Enter Ell Hall from Krentzman Quad, and you’ll hear music echoing throughout the lobby. The same intriguing sounds can be heard while walking down the corridor leading from the Curry Student Center indoor quad.
They’re coming from Gallery 360’s first-of-its-kind sound installation, featuring work by the late Earle Brown, who studied at Northeastern in the 1940s and was a leading composer of the American avant-garde since the 1950s. Running through Feb. 26, the exhibit is the result of a collaboration between Gallery 360 and Northeastern’s Department of Music in the College of Arts, Media and Design.
The show marks the U.S. premiere of Brown’s sound installation Music for Galerie Stadler (1964). Brown originally created the electroacoustic work for an exhibit in Paris in collaboration with artist David Budd and poet William Burroughs. Four tape tracks distinct in content and duration are continuously looped and channeled through four speakers to yield a shifting texture of sound. Linger in the environment long enough and hear rare bits of Brown improvising on trumpet.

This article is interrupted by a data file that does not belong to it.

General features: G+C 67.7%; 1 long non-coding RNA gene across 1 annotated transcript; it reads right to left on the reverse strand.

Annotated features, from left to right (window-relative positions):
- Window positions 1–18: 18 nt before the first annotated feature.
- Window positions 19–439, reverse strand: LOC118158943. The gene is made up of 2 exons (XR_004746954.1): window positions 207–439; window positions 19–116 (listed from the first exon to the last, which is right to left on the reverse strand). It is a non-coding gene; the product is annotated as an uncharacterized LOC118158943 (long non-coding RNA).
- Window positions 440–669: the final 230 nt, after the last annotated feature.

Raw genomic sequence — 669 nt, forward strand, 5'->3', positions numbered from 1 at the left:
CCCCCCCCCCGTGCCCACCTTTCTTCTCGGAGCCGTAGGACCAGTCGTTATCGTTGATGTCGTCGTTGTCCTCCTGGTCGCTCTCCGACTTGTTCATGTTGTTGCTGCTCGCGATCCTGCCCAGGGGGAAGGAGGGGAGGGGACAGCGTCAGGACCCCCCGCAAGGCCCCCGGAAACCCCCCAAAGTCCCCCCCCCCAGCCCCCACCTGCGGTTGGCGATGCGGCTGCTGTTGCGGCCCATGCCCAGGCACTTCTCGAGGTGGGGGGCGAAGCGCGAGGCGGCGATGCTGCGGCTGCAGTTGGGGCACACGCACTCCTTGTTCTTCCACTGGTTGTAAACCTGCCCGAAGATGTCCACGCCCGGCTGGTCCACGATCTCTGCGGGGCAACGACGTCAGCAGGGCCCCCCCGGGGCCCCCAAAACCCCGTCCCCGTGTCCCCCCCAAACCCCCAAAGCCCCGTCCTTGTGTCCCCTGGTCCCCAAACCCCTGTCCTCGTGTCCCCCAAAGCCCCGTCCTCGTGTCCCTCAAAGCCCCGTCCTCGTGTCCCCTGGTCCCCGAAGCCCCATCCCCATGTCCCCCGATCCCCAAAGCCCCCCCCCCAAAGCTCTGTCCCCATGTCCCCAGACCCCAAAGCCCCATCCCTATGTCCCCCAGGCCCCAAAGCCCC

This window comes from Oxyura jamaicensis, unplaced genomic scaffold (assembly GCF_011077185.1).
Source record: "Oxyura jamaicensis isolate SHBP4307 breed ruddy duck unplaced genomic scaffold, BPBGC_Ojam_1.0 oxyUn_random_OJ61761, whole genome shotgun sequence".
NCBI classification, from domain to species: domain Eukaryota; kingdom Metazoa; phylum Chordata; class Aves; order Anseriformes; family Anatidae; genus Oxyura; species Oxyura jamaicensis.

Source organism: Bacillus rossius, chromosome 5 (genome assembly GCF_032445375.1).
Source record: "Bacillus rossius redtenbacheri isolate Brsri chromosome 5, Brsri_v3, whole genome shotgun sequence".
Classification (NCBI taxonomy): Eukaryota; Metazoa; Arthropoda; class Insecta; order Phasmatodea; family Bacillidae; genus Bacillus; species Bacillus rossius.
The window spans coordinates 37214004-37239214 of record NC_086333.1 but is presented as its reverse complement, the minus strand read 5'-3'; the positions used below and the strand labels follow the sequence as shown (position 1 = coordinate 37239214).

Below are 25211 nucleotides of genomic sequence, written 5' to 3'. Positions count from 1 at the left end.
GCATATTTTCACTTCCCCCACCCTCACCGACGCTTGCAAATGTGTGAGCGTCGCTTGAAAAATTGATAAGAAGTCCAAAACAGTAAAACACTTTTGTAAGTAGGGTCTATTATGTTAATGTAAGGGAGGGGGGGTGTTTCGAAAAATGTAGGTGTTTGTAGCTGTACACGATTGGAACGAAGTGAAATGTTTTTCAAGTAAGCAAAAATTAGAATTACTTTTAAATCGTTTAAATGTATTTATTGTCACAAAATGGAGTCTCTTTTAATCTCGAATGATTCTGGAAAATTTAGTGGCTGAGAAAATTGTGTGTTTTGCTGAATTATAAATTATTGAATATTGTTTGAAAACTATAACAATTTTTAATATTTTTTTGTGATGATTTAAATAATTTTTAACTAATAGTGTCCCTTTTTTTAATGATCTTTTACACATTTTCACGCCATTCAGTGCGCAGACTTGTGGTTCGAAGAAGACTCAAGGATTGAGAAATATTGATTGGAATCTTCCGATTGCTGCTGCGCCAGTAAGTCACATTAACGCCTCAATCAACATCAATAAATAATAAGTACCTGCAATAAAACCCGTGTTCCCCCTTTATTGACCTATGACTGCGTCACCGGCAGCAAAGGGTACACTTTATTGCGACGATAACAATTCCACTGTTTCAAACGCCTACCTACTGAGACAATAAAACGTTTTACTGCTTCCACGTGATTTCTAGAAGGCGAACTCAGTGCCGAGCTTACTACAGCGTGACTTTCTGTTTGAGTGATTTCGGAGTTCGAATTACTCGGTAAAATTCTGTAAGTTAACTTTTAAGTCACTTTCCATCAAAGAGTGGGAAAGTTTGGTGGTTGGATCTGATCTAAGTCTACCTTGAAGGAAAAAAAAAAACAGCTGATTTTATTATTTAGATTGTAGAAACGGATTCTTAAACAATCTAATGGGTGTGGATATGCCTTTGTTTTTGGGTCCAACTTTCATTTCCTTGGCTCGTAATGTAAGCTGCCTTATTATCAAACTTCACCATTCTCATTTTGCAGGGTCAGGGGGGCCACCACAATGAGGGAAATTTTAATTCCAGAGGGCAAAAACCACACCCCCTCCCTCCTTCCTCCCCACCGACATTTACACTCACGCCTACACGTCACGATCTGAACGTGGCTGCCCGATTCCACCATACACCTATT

Rebecca Kim, a postdoctoral teaching associate in the music department, organized the installation and exhibit with gallery curator Bruce Ployer and Mike Frengel, an academic specialist in the music department. “Gallery 360 has created a space to discover Earle Brown through sound and image, and to experience this environment over and over again in any manner one chooses,” Kim said. “You might walk through the space every week on the way to class, or stop to view a wall of images and notice a counterpoint between two channels while standing directly under two speakers.”
The exhibition features more than 30 photographs and documents from Brown’s career, many of them showcased for the first time. Contributors to the collection comprise the Earle Brown Music Foundation, Lunenburg Historical Society, Northeastern University Archives, the private collections of James Klosty and Carolyn Brown, and the Boston Symphony Orchestra Archives.
The exhibit’s unveiling coincided with “Beyond Notation: An Earle Brown Symposium.” The conference was hosted last month by Northeastern University with support from The Earle Brown Music Foundation and featured talks and concerts at the Fenway Center, Blackman Auditorium, and Calderwood Hall of the Isabella Stewart Gardner Museum.
This article was originally published by Greg St. Martin via news@Northeastern